Rocking Horse Bakery had me the moment I saw its logo: a rangy looking equus twanging a Fender Stratocaster. They do sandwiches and such, but bakeries are for breakfast, and this one rocks. Tackle a cinnamon roll the size of a lunch plate for $3.50, or Raspberry Dowdy ($4). I went for the guy-in-his-50s marionberry bran muffin, still warm from the oven. In this new space since February, Rocking Horse has local art on the walls, barnwood-type floors and old-world décor, including a big-wheeled, 1890s-vintage penny-farthing bicycle on loan from the local museum. 265 Riverside Ave.; 509-996-4241 or

• The Arrowleaf Bistro is in an old white house set politely back from the street, with painterly blossoms of the favorite local sunflower emblazoned across the front. Locals recommend it for the food, such as a recent menu including bacon-wrapped dates ($8) for starters, to go with bison meatballs, Parmesan fries and local greens ($24). 253 Riverside Ave.; 509-996-3919 or

3 places to stay

There are plenty of nice cabins and lodges spread around the Methow Valley, but for the full Winthrop experience, stay in town where you can walk to the shops and eateries:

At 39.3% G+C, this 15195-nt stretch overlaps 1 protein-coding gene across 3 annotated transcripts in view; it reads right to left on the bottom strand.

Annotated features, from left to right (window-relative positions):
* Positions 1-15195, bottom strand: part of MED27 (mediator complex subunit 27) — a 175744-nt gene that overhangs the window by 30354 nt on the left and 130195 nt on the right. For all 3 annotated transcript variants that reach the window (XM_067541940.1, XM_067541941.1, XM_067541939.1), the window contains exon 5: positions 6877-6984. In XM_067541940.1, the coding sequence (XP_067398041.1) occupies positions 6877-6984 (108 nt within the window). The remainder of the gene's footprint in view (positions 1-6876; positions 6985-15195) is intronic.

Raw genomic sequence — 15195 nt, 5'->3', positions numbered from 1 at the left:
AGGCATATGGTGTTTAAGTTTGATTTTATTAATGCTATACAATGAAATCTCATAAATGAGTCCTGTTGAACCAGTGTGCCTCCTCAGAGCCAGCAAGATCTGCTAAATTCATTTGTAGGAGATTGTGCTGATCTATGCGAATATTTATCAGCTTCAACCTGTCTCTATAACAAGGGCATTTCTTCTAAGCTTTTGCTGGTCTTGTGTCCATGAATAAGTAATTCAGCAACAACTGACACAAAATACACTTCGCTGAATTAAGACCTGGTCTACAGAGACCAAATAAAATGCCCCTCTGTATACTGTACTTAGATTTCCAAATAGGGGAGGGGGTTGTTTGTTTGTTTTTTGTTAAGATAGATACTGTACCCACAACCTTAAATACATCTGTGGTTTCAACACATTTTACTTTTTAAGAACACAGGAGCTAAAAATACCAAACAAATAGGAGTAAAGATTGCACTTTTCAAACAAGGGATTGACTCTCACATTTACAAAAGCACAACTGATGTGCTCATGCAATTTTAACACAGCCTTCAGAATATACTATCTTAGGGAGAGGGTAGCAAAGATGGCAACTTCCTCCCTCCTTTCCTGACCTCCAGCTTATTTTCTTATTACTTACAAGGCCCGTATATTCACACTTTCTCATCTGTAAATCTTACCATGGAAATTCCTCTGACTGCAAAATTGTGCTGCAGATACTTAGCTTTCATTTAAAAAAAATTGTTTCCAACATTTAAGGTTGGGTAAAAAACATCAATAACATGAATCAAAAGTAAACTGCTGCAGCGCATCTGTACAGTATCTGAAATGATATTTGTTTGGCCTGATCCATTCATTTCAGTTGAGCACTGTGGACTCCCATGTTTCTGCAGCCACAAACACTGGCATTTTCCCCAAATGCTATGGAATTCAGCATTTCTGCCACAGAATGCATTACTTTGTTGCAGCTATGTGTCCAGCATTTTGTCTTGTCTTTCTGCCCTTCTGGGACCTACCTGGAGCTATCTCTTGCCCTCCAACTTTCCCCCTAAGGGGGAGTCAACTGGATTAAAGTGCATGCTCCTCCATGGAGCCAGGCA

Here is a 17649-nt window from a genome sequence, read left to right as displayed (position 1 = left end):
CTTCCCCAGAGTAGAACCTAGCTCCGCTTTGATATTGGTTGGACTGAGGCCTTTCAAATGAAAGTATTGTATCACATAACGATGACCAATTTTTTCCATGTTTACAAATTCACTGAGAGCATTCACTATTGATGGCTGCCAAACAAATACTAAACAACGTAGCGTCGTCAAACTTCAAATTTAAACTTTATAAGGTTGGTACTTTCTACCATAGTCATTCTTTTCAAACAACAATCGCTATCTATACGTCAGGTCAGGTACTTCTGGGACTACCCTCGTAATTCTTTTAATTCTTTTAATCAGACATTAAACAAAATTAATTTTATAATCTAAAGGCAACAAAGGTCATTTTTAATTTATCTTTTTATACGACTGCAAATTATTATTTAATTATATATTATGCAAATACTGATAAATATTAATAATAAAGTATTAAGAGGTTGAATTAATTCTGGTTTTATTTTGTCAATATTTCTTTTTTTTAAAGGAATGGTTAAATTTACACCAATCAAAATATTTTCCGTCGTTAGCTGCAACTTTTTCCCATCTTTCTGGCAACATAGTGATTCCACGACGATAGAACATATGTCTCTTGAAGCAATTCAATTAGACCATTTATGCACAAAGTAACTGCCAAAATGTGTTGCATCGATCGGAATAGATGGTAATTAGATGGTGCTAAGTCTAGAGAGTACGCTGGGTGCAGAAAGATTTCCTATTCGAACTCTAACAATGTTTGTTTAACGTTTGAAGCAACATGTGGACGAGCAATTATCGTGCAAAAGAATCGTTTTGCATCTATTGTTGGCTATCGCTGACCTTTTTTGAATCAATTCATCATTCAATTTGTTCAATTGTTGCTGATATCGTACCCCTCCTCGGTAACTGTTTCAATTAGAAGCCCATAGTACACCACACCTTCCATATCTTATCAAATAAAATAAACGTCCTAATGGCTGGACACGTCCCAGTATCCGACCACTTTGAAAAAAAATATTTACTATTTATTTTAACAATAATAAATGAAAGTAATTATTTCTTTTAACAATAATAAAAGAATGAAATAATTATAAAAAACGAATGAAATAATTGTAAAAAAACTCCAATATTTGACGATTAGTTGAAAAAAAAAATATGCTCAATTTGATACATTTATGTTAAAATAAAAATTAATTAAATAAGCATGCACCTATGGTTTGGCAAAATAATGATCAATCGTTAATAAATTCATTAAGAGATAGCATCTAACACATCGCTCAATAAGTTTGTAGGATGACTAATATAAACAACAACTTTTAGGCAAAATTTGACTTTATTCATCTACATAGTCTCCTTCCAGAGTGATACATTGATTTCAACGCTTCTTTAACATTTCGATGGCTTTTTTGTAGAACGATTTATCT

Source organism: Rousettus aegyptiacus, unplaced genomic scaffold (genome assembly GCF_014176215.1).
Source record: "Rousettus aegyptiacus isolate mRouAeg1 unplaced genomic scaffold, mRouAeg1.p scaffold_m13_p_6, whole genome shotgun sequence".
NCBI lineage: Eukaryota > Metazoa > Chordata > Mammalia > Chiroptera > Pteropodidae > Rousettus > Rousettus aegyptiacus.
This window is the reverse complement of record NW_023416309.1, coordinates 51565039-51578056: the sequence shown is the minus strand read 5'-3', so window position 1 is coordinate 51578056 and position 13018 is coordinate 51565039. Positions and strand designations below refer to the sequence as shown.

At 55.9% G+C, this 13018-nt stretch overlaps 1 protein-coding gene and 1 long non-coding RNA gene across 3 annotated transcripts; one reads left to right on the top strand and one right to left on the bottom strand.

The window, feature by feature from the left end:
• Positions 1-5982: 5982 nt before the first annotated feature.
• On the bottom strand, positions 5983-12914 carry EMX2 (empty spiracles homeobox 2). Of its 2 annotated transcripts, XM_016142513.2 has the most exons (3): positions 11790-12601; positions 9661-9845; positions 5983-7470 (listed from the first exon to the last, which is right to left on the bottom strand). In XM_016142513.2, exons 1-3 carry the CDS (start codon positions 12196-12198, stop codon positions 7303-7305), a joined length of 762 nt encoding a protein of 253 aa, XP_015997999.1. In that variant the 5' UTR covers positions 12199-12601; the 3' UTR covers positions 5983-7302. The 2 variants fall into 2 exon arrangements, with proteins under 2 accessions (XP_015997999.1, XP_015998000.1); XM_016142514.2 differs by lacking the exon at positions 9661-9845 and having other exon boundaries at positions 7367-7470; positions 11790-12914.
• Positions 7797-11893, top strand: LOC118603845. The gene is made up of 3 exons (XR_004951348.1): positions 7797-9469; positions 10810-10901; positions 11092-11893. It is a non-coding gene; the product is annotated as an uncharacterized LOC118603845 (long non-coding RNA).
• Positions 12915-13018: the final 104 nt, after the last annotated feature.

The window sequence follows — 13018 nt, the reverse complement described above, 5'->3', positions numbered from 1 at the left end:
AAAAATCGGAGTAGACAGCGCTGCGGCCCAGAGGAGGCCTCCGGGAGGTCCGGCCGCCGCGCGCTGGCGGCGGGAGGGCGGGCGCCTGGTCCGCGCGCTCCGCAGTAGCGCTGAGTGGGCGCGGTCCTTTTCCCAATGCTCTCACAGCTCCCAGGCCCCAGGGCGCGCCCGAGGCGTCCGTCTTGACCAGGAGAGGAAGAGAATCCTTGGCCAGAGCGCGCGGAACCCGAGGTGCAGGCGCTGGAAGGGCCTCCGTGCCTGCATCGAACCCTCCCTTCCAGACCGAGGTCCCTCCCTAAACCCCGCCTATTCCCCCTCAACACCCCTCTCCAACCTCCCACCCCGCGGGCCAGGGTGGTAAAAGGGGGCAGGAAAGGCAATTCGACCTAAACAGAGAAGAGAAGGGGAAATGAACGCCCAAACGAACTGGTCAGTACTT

Hotel Rio Vista, hugging the main drag, doesn’t look like much from the parking lot, but the far side fronts on a beautiful view of a wild, bird-crowded island where the Chewuch and Methow rivers converge, and every room has a private balcony. Starting at $116.50 on October weekends. 285 Riverside Ave.; 800-398-0911 or

• Named after one of the town’s first saloons, the Duck Brand Hotel and Cantina has five rooms above the restaurant. Fun and funky-looking lodging dating to 1981, set back and above the street, some with balconies. Starting at $95 on October weekends. 248 Riverside Ave.; 509-996-2408 or